Here’s some character development, right from scratch:

The series has an alternate 1920’s setting, but it’s possible they guy’s design comes from a slightly more Victorian angle…

He’s becoming a bit more ruddy and rounded-out here…

Rough for the character portrait above, in which the artist plays with visual signifiers. Again. Give it a go sometime kids, it’s fun.

And that was then worked up into this rough , which the final pencils were worked from (after it was enlarged and printed out at A3 size and slapped on a lightbox).

Ink linework. drawn with a dip-pen for old-timey goodness.

And then if you thought that was restrained, here’s several palette-loads of black and  grey watercolour paint to pull it into more of a composition.

I did computer colouring for this series over the organic textures already in the watercolouring. The photoshop colours for this one are pretty simple:

Yeah, he looks like someone’s half-finished Andy Pandy or something. Check those cheeks out.

And here’s the finished thing again:

Looking back on this, I really should have done something a bit different with the steps…

Anyway, as an aside… Ah, updating the ol’ blog… How hard can it be? Hmm, quite hard, if my entry tally of late is anything to go by. Apologies, readers. I’m writing this over an-already-existant draft from… Well, I don’t even wanna say how long ago, because it’s a bit embarrassing. Is blogging still the Hot New Thing..? Not really. Do I still have a soft spot for it? Yes. Does being a dad (wee Seb’s two now) and a person with a mortgage (the place still isn’t fully painted yet) get in the way of updates..? They can do.
I’m just trying to throw another update out before the end of the year, so at least it’s not going to be a Christmas card update year with nothing else to show for it.

Behind the scenes: final graphic novel scripts are being slowly written and mini comics are planned out (two keep both ends of the size-of-job spectrum covered, just need to have more content for the ol’ infinite scroll of content providers that is the internet. Or do they just call it ‘your phone’ now..? ‘Devices’ seems to be a parlance. Hope your devices are happy. I have more things to show and more work in progresses to throw out there.


Happy Holidays 2017

Wishing you and yours the very happiest of holidays and all the best for the coming year!

After all the turkeys voted for Brexit, Highly Questionable Santa had to go further afield to find a strong and stable coalition…

To see some other Santas, head here:

And as is tradition, the annual apology: sorry.

All the very best from Lee, Bex and Seb’.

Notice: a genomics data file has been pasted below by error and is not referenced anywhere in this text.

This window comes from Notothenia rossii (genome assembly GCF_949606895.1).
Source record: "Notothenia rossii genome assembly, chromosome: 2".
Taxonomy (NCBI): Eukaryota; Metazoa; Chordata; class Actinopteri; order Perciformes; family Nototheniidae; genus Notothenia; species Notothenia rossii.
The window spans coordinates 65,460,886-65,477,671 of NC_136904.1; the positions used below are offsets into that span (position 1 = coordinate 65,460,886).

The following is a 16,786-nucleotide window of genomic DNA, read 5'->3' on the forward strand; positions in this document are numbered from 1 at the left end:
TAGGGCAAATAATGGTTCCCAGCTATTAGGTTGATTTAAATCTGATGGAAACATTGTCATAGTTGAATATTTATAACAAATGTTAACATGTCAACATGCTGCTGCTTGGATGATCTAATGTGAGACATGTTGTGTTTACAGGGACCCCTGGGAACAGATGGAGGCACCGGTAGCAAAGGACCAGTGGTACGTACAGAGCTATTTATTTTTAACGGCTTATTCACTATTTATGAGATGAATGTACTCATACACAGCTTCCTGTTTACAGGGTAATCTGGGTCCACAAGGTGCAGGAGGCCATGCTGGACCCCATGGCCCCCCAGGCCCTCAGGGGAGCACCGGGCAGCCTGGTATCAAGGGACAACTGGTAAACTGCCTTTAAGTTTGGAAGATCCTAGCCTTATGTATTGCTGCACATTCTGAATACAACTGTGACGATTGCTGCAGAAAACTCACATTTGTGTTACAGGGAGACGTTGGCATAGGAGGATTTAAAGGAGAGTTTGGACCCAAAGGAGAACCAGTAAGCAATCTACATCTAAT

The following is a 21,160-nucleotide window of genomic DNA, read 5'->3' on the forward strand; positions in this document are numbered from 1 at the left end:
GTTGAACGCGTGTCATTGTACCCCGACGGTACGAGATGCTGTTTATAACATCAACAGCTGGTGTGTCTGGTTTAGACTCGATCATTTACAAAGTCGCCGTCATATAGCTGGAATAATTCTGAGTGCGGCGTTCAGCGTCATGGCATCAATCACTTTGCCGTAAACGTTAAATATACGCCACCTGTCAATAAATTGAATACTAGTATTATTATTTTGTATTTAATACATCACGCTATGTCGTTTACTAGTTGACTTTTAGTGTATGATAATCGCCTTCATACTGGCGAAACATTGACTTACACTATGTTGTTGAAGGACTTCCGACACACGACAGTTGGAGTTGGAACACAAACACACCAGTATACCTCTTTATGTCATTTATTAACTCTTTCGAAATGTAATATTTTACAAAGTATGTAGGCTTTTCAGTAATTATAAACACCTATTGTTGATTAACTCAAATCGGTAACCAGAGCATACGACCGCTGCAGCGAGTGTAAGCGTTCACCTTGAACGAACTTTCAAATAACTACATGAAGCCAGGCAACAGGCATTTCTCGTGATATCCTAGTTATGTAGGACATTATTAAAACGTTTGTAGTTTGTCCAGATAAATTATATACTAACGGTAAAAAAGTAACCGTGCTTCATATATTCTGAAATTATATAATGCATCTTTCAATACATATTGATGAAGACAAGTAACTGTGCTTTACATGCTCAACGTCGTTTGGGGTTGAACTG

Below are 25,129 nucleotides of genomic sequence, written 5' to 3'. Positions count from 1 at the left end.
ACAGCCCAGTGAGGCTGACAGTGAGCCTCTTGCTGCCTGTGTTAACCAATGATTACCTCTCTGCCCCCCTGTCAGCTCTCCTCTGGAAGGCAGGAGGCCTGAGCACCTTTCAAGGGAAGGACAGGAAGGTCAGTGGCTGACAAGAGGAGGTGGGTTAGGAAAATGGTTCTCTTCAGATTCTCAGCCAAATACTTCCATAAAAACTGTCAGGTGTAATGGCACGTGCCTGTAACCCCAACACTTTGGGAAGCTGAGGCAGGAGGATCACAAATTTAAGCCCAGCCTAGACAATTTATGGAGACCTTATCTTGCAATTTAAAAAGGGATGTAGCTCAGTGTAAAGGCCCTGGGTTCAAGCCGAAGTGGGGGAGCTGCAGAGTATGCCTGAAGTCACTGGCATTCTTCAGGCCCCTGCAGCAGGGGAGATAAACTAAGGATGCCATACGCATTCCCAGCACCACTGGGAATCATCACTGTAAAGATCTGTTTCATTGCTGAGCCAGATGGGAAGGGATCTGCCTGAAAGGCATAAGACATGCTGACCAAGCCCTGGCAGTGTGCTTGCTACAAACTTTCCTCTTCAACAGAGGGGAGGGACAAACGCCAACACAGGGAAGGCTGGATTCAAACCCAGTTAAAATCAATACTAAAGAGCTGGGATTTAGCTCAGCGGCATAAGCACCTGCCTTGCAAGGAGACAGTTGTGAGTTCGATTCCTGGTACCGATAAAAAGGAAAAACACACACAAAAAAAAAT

P.S. Apologies for the lack of updates, I would blog about how I’ve been doing our house up over the last few months but that would be borrrrrrrrriiiiiiing. That’s mostly the creative outlet these days, for shame. That and a bit of graphic novel script writing. Some entries have been drafted out but never posted… Meanwhile, my (and everybody else’s photo hosting going down doesn’t make for the most attractive reading experience. ANYWAY, will get back on the blog horse soon. Thank you my lovelies.

Happy Holidays 2016

Happy Holidays 2016 with Highly Questionable Santa!

Hello poppets, thanks for reading this year. (And any other year too.) Hope you had a good 2016 and even if you didn’t, that 2017 will be better. Becky and I’s year was basically the best ever yet (ignoring world events for a sec) because our first child, Sebastian was born. He’s like, really cool!

Check out my previous Bad Santas right here. He’s now turned ten years old. Ten flippin’ years! And yes, I really do need to get these printed up into a range of Christmas cards. Maybe next year…

Now for the yearly apology for releasing this image into an already-suffering world: sorry.
Looking at it you might think it’s some kind of Donald Trump swipe. While there’s a crossover of an ageing, unsavoury character and something to do with military hardware, it’s ‘Brexit’ that’s really got my gears grinding and this image simmering away behind my knitted brow. Grr. Sigh. Grr.

As with all fading attention-seekers, our Christmas card anti-hero has made a lurch into the world of politics. But with the spectre of nuclear war’s ‘Mutually Assured Destruction’ looming large, the question is:
could this be the end for Highly Questionable Santa..?

The Chronicles of Deva: Revel

The year’s racing to an end and I haven’t even shown you all of The Chronicles of Deva characters I drew for Susan Ruth‘s series of prose novels, so let’s get right down to it.

Chronicles of Deva character roughs: Revel

This is Revel. He’s a wayfarer. A wanderer. He lives outside and avoids people for the most part. Let’s not call him a tramp because that wouldn’t have any romance in it. An anyway, he’s ever so pretty. In a damp hedgerow kind of way.

Chronicles of Deva character roughs: Revel

I had loads of fun with this, making him look a bit appealing, but still functional. (I enjoy solving problems about costume and possessions in character design, they’re problems I’m interested in that can easily be solved…) He also had to look a bit battered and run-down from all the sunlight. cold nights and dewy mornings.
Note the little drawing in the bottom left where I own up to this guy basically being my take on Snuffkin from the Moomins. Because I’d love to be Snuffkin from the Moomins. Who wouldn’t?